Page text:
On Thursday, the Fourth Circuit Court of Appeals dismissed two constitutional challenges to the Affordable Care Act (ACA), finding that both plaintiffs lacked the requisite standing to challenge the law. Out of the other four other circuits have that have ruled on ACA challenges, only one other (the 11th Circuit) has decided (in a 2-1 opinion) that the individual responsibility provision is unconstitutional. Dozens of other cases have been dismissed because either they found the law constitutional or because they determined that the plaintiffs lacked standing.
Despite this victory for health reform advocates, it is clear that the Supreme Court will ultimately decide the constitutionality of the individual responsibility provision, which is the key provision of the ACA requiring all individuals who can afford insurance purchase coverage. The individual responsibility provision is an essential element of the ACA and it is simply good policy. It is fair to ask people to take responsibility for their health care. When someone chooses to be uninsured, unless that person has sufficient means to cover any possible medical expense or crisis, it is likely that they will incur a certain amount of medical care for which they cannot pay. Not only does this take a toll on the uninsured who may fall into medical bankruptcy and forgo other treatment. But the cost of that person’s care gets passed along to the rest of us who have health insurance. These costs put an unfair burden on hard-working taxpayers, as well as the efficiency of our health care system.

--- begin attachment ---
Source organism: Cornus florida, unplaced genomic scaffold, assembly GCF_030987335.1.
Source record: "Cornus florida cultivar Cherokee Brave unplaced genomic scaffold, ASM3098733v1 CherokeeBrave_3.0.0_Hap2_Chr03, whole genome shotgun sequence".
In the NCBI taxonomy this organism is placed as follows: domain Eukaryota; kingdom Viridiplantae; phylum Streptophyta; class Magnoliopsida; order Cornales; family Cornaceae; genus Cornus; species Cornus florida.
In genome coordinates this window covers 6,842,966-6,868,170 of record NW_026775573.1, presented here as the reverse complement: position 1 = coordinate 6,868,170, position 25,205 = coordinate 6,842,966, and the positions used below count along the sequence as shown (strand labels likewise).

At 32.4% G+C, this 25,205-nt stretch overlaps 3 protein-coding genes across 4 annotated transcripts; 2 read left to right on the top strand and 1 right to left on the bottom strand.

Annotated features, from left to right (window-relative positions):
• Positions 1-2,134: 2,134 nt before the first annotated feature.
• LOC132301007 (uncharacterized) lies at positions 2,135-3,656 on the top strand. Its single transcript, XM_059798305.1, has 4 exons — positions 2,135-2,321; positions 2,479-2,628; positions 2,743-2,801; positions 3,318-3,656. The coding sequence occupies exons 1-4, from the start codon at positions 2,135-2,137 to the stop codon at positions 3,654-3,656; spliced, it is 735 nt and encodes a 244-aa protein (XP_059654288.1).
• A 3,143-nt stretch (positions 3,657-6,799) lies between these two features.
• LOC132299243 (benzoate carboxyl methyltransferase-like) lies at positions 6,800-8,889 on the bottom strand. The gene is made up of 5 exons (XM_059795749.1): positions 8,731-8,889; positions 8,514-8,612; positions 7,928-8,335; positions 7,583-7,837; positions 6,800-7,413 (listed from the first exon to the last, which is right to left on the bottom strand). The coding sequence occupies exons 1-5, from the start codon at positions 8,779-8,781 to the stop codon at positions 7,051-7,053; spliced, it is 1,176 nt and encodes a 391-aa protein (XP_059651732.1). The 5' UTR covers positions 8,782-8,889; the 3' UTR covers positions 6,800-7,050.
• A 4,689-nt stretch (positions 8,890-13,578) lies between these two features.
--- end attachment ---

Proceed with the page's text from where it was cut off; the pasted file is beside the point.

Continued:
Health reform simply levels the playing field by saying that if you can afford to buy insurance, you should do so. The ACA makes that possible by coupling the individual responsibility provision with tax credits and other means to ensure that such a requirement is affordable.